- Have a position that is considered exempt (e.g., administrative exemption)
If your client’s employee doesn’t meet all three of the exemption requirements, they must pay that employee overtime.
4. Your clients might need to follow state overtime laws
The federal overtime law says that all nonexempt employees receive 1.5 times their regular pay for hours worked above 40. But, is that what your client needs to follow? Not necessarily.
Although many states follow the federal overtime law, some set stricter, state-mandated overtime laws.
State laws might regulate:
- Who is exempt
- Overtime pay amount (e.g., double-time pay)
- When to give overtime pay (e.g., if the employee works beyond X hours in a day)
For example, California requires that employers provide overtime for time worked beyond eight in a workday, not just 40 in a workweek.
If your client’s state doesn’t have a state overtime law, they may not be in the clear for long. States may set state overtime laws at any time, requiring both you and your clients to be on the lookout for new laws.
5. There’s a fluctuating workweek calculation
Does your client have an employee who works different work hours from week to week? Does that employee earn the same fixed salary regardless of whether they work 30 or 40 hours? If so, they might be able to use the fluctuating workweek calculation.
Before getting invested in this calculation, there are a number of requirements that an employer must meet. And, some states prohibit the use of the fluctuating workweek calculation.
If your client is in the clear to use this method, it’s relatively simple. For the week the employee works overtime, employers calculate their hourly rate by taking their total earnings for the week and dividing by the number of hours worked. Then, your client multiplies the hourly pay rate by 0.5 for each hour worked over 40 during the workweek to get the fluctuating workweek overtime. Finally, employers add the fluctuating workweek overtime to the employee’s total weekly pay.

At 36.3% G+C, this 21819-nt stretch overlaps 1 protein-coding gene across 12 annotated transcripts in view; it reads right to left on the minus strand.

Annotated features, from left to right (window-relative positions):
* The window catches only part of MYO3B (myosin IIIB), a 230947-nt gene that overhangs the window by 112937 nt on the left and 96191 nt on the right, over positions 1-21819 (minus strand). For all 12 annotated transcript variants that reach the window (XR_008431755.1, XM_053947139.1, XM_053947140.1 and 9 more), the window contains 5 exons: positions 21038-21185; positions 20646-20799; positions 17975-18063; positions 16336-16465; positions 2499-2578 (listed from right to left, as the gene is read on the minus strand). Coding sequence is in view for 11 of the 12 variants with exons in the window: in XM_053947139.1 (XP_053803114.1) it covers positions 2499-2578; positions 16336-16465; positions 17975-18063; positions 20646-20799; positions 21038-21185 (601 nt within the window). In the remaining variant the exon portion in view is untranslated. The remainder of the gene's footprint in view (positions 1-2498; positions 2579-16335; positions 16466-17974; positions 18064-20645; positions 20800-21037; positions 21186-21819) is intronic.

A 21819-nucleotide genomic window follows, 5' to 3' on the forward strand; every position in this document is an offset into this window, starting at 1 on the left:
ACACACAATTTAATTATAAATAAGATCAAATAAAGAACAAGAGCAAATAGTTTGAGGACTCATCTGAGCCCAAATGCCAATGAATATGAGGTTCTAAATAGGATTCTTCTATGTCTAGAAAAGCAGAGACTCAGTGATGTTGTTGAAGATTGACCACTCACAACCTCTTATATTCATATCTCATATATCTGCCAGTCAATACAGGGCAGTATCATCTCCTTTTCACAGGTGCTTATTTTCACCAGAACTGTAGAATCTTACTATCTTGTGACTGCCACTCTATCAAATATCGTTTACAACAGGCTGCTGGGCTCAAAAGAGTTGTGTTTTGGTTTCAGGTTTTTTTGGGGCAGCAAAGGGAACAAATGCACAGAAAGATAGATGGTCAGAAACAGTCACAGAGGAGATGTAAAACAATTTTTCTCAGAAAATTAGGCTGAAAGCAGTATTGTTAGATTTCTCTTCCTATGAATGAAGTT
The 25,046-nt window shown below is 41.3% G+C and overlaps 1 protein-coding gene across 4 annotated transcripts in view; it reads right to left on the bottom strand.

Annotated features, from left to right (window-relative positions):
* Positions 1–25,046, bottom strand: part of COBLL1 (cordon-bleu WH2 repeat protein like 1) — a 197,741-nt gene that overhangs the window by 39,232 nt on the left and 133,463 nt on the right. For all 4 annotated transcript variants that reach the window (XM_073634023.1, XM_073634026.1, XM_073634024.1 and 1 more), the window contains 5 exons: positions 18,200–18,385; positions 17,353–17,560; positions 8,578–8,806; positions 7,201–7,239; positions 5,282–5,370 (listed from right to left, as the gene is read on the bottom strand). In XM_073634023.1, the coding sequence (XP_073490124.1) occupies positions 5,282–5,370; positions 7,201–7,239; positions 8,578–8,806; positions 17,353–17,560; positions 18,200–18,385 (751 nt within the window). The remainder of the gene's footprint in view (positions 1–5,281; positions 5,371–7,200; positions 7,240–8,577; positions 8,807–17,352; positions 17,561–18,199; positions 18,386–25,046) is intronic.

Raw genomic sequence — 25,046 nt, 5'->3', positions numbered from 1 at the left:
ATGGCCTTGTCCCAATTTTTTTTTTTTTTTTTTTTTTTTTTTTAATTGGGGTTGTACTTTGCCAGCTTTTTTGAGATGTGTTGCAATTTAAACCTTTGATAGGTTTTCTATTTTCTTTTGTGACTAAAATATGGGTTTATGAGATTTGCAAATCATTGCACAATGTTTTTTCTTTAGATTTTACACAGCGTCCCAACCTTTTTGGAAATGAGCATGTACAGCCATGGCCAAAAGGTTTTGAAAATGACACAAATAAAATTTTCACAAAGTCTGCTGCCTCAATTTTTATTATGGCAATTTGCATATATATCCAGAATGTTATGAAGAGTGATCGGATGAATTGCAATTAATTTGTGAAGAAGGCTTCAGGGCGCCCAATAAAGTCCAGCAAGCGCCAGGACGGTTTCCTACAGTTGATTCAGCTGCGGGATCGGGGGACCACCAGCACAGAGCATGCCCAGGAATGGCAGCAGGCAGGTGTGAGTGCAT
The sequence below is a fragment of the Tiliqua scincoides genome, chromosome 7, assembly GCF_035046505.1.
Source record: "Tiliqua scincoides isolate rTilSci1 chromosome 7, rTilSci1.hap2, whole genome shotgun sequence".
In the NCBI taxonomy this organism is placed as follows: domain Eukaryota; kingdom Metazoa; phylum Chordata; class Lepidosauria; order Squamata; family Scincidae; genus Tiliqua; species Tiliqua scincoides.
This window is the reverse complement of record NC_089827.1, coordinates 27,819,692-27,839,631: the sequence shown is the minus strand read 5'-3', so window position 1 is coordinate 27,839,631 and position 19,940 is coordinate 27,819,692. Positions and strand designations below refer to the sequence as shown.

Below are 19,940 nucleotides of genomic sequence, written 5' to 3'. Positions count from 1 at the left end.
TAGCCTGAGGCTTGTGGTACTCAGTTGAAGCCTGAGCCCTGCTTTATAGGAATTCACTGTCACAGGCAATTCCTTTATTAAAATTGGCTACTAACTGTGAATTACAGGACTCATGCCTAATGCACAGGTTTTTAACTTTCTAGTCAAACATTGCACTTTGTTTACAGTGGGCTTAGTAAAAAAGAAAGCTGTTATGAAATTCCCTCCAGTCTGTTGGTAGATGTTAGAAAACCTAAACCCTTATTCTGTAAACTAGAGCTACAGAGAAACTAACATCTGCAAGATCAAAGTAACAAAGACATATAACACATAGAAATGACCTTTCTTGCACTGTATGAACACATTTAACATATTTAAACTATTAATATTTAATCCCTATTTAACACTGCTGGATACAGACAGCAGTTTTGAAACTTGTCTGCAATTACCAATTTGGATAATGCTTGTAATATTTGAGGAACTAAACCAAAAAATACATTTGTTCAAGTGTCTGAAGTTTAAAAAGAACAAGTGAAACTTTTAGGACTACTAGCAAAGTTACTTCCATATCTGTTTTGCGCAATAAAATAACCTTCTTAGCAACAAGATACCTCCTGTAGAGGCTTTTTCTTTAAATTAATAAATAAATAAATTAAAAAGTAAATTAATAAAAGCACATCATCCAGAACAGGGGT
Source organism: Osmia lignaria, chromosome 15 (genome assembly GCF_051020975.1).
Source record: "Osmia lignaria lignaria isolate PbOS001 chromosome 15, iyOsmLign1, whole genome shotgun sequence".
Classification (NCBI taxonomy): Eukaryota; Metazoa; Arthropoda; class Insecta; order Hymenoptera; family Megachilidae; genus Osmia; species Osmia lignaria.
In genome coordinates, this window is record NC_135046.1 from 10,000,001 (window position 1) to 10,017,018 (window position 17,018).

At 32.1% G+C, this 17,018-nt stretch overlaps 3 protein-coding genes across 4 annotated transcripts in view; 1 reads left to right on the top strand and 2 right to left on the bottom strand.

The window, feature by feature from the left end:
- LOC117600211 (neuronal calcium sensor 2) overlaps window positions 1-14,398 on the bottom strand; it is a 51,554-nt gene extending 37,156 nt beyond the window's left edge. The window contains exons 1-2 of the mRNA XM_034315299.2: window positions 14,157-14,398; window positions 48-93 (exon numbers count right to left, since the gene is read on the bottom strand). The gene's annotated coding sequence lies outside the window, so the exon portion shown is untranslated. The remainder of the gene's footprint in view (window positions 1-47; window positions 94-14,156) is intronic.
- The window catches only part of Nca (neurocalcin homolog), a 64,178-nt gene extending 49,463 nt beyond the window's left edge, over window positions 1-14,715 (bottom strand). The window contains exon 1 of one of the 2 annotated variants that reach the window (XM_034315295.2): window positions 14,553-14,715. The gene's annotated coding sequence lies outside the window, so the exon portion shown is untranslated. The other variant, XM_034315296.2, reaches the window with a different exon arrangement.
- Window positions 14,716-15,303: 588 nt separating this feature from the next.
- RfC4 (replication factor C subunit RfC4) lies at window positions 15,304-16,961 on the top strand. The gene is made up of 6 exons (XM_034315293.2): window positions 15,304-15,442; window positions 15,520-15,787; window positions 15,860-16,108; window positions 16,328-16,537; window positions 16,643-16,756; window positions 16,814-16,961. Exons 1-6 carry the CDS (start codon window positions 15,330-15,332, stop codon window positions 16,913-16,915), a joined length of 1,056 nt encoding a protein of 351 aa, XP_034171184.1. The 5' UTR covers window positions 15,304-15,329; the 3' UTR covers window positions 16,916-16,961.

6. ...And a weighted overtime calculation
Say an employee works overtime, but they do so in two different positions with two different pay rates. What does your client do?
Weighted, or blended, overtime is a calculation method some businesses use for employees who receive two or more different pay rates.
The weighted overtime calculation requires employers to find the weighted average of the two or more rates the employee receives. To do this, add together the earnings from all rates and divide the total by the number of hours worked at all jobs. This gives you the employee’s “regular hourly rate,” which you can use to calculate overtime.
7. Penalties can be severe
Violating the federal overtime pay law can cost employers up to $1,000 per violation. Not to mention, state laws could impose more severe penalties.
But wait, there’s more. In addition to federal or state penalties, employers may need to provide back pay to employees (remember that $358,675 in back pay for 50 employees?). And in the case of a lawsuit, your client could wind up paying attorney fees, too.